1 cup cooked white rice (205 cal) vs 1 cup cauliflower rice (25 cal)

Buy or make spiraled zucchini or spaghetti squash to use as a substitute for pasta dishes like spaghetti and meat sauce.

1 cup cooked whole wheat pasta (180 cal) vs 1 cup cooked Spaghetti Squash (42 Cal)

Substitute butternut squash for sweet potatoes.

100g sweet potato (86 cal) vs 100g butternut squash (45 Cal)


Make a big ol' salad

Get a bunch of lettuce or leafy greens.

Add some other colored veggies and fruits like bell peppers, tomato, strawberries, blueberries, carrots, and etc.

Sprinkle some seeds, nuts or a little avocado.

Throw some lean protein like grilled chicken breast, fish, shrimp or lean steak on the top and drizzle a little dressing to finish it off. 

You now have a big ass, high-volume salad full of micronutrients that will keep you full for hours. 


Drink less protein shakes, eat less protein bars and avoid liquid calories

Protein shakes are made with water which take up space in your stomach but you can always make a little more room in your stomach for liquids. Instead of doing protein shakes, choose whole-food protein sources that you have to chew and work to eat. Eating whole-food protein will slow you down and take up more space on your plate and in your stomach. Avoid protein bars like the plague. A tiny 200-300 calorie protein bar is ok in a pinch, but you could eat an entire bowl of greek yogurt, with berries instead. Lastly, avoid drinking your calories (milk, milk substitutes, fruit juice, and etc). Chew them instead. Mentally and physically you'll be more satisfied. 


Pimp your oatmeal

Oatmeal is already a great high-volume food because oats soak up a lot of water. Try turning your side dish of plain and boring oatmeal into a giant, balanced meal by adding egg whites and a little fruit or veggies.

The egg whites will add more volume to the oatmeal and give it a nice, cake-like texture. I like to add some banana, blueberries and cinnamon to the mixture for bit of sweetness. To add even more volume and increase nutrient-density, add some grated zucchini, pumpkin or carrots. Pimp out your oatmeal and I promise you won't be hungry afterwards.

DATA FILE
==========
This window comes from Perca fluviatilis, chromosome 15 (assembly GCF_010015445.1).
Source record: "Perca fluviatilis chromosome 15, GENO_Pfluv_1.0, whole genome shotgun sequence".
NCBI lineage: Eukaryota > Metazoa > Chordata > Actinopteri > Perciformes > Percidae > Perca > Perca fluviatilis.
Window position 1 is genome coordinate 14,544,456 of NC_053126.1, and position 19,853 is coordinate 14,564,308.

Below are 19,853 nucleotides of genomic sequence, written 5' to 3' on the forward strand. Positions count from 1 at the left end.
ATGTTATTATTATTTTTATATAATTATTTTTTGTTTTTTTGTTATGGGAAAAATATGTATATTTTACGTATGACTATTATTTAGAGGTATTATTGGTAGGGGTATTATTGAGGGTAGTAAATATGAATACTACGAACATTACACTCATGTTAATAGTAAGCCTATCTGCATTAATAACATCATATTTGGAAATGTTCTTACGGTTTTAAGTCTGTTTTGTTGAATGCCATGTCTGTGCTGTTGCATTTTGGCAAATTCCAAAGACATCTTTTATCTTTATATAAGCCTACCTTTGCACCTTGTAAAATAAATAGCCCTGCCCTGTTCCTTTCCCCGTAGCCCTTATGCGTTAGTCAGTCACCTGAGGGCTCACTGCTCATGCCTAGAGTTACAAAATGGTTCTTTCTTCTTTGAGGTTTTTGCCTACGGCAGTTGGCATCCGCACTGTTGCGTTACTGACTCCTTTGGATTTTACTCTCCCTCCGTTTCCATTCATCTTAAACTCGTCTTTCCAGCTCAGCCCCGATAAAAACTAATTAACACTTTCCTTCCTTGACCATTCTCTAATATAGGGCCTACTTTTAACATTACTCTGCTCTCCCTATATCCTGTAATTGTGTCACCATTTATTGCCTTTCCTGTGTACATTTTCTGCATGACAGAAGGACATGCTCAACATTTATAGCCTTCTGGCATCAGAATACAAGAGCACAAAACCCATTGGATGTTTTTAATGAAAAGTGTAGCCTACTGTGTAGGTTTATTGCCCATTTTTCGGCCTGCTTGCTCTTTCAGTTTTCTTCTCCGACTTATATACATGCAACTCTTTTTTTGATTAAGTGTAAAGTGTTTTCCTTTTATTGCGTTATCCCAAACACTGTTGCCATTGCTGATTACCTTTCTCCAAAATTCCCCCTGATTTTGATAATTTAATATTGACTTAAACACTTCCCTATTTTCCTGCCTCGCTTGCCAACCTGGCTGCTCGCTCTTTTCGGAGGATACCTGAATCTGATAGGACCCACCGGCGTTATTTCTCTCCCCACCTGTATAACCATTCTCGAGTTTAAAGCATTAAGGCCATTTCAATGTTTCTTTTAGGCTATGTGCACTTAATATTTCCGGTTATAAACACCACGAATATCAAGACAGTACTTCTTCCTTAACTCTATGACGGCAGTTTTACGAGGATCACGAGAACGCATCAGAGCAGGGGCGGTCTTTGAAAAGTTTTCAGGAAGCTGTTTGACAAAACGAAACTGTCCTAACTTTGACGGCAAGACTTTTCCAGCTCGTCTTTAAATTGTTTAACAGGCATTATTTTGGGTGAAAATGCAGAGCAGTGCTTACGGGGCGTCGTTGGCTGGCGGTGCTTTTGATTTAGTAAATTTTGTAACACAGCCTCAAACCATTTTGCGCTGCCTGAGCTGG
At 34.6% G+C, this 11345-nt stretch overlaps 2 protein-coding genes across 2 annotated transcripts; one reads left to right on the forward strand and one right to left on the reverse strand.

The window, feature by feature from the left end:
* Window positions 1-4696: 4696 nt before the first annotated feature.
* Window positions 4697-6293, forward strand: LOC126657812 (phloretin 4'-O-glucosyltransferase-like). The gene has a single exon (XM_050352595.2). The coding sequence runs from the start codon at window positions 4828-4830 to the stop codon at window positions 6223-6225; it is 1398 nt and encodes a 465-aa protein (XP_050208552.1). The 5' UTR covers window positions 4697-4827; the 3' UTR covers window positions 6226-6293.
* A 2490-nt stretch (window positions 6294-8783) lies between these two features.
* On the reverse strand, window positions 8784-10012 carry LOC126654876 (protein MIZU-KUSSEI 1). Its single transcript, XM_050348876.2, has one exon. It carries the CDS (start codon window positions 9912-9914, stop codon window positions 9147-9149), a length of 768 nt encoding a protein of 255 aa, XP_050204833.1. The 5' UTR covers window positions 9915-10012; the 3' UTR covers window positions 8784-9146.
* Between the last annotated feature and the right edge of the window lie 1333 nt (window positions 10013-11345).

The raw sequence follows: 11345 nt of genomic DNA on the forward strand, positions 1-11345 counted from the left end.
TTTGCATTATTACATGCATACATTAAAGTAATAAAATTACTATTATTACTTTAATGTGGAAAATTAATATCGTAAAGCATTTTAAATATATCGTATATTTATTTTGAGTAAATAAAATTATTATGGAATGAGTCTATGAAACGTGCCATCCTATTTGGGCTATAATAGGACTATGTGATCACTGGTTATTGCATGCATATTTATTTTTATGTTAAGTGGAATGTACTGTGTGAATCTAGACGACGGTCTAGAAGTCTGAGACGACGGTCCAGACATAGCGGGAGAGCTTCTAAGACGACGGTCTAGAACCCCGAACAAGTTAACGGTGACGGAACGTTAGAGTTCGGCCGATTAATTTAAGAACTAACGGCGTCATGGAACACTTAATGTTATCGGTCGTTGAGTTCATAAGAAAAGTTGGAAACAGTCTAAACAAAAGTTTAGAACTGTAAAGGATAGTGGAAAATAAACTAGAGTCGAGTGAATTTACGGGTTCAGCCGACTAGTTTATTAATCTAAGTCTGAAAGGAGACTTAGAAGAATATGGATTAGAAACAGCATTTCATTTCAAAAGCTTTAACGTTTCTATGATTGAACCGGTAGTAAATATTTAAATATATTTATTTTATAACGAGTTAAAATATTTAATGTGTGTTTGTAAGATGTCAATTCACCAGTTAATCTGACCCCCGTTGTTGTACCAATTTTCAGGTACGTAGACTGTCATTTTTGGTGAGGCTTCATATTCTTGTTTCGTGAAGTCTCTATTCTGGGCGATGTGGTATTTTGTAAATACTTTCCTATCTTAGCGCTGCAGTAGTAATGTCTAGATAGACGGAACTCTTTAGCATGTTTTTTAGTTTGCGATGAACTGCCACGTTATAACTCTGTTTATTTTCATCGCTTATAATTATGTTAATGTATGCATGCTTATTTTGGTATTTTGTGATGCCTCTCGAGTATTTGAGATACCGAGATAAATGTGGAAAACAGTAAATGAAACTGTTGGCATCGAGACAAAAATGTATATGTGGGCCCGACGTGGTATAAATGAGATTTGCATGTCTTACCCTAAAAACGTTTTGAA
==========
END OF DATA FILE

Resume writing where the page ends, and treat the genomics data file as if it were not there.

Here's a basic recipe for egg white oats you can start with and then tweak to make your own.


Make soups and stews

Studies have repeatedly shown in both adults (source) and children (source) that eating a low-calorie, vegetable-based soup or stew before the main course reduces calorie intake over the course of the meal. Makes total sense right? Eat a high-volume, liquid based food before eating and your stomach will get fuller leaving less room for the rest of the meal and dessert. Just from personal experience, this also works when soup or stew is the main meal. Eating stew also helps you eat slower (especially if it's hot), which then helps you perceive fullness faster.

Soups and stews are super-easy to make. Buy some bone broth (or make your own), toss a bunch of veggies and seasonings into the crockpot and make yourself a hearty soup or stew. Add some lean protein to the mix and you've got a balanced meal that will keep you full and satisfied. Just make sure you keep the stew broth-based, rather than cream-based if you're watching calories.


I hope this article gave you some ideas and insight on how to eat for volume. I'm telling you, this is a game-changer practice for fat loss. If you learn and implement volume-based eating, I can almost guarantee losing fat will be easier and more successful. 

If you have any strategies or hacks you employ to volume eat, let me know in the comments below and feel free to tag me (@alexqmaclin) in any Instagram posts showing off some #bigbeautifulmeals. 

Thanks for reading.